Bargaining Abroad: 5 Ethical Haggling Tips for Travelers
Updated: Jul 26, 2021
The first time I visited in Senegal, one of the first things I noticed was the expectation to haggle for everyday goods and services. From negotiating the price of a souvenir at the market, to even the cost of a cab, waxale (Wolof for bargaining) is a huge part of the culture in Dakar. While bargaining with merchants provides a great opportunity to get to know locals and participate in local culture, Western tourists, often hoping the culture of haggling will mean they can get any and every thing for dirt cheap ,often unknowingly exploit it.
A glaring example of this is the altercation between Pasang Gurung and Gemma Wilson a few years ago. In September 2017, a video depicting a Nepalese merchant (Pasang Gurung) chasing a white British tourist (Gemma Wilson) down a mountain went viral. The original video depicts Wilson running away from a furious Gurung, who is throwing rocks and shouting, "You people are rich! Why bargain?" The video garnered mainstream sympathy for Wilson, but a later interview with Gurung revealed a series of events that Wilson chose to leave out of her video and that disrupt the narrative that casts Gurung as violent and unreasonable and Wilson as an innocent victim.
In the moments leading up to the video, Wilson had been hiking up the mountain and stopped at Gurung's shop for a cup of tea. Wilson insisted on drinking from a larger cup than what Gurung normally serves her tea in, and Gurung obliges, telling her that the tea is 150 rupees (as opposed to the 50 rupees Wilson was used to paying). Wilson, angry about this price, drank the tea and threw the 150 rupees on the floor, berating Gurung in English. Wilson then began taking photos of Gurung's stand with the intention to post them online and ruin her business, taking Gurung over the edge and leading to the altercation we see in the video. Wilson conveniently neglected to include these details in her account of the story. The truth is that it all started because Wilson, a wealthy British tourist, was prepared to ruin Gurung's small business all over a $1 price discrepancy.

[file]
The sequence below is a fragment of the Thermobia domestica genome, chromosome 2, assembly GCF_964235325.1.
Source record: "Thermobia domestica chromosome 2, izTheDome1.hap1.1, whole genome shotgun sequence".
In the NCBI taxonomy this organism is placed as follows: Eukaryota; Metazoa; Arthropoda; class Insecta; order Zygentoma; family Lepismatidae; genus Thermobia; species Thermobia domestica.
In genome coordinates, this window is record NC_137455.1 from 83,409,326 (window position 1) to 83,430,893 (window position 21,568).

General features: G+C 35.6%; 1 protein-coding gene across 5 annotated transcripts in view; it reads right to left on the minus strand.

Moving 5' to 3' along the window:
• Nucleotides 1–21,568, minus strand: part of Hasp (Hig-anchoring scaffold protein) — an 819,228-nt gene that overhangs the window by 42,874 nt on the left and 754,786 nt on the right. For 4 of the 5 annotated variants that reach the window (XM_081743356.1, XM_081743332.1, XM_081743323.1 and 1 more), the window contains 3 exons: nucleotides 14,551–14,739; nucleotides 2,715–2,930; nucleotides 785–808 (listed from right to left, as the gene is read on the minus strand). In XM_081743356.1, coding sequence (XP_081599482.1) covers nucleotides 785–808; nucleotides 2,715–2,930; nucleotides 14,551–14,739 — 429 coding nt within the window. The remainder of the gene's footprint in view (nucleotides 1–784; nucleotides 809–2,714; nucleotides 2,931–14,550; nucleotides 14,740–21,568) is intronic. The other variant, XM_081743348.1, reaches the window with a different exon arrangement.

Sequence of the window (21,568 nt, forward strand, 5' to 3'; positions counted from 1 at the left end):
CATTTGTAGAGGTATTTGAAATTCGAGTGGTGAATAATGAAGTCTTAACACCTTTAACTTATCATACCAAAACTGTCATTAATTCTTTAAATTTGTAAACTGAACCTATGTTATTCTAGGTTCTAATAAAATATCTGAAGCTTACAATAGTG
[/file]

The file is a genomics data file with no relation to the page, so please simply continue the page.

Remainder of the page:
This situation provides a glaring example of how cultures of bargaining can be exploited by tourists. Wilson thought she was getting ripped off because she was a foreigner, but in reality, the price was only higher because Gurung had to pay extra for the tea to be transported to the the remote mountain area where her shop is located. But even if this wasn't the case, it's extremely exploitative for Wilson to not only disrespect Gurung by throwing her payment on the floor but to intentionally try to harm her business over a one dollar price difference that Wilson could, without a doubt, afford.
While this altercation may seem like an extreme example, Wilson's attitude is one that many Western travelers take up when dealing with fluid prices. In this blog, I'll present some ways for travelers to be more conscious of how we participate in bargaining when traveling, particularly in countries in the Global South, many of which have been exploited and economically crippled by western imperialism and colonialism.
Here in Senegal, haggling is everywhere. When you hail a taxi, you negotiate your fare before getting in. When you go to purchase fabric, you negotiate the price per meter. When you go to the market for souvenirs, you negotiate the price for each item. While bargaining can be a fun way to break the ice and get to know locals, it's important to be considerate of your own privilege when participating in this seemingly harmless practice. It is quite easy for tourists to get caught up in the so-called "harmless fun" of trying to get the lowest price possible, but before doing so, consider the following tips:
1. Determine if bargaining is appropriate.
Different contexts require different behaviors. While bargaining is welcome and expected in Senegal, this is obviously not the case all over the world. Before embarking on your shopping trip, speak with a local or just do some digging on Google to get a feel for the bargaining culture in your destination. Even in countries where bargaining is the norm, it may not always be appropriate. For example, in Senegal, if an item has a visible price tag, this normally means that the price is non-negotiable. It is also not customary to haggle for food items.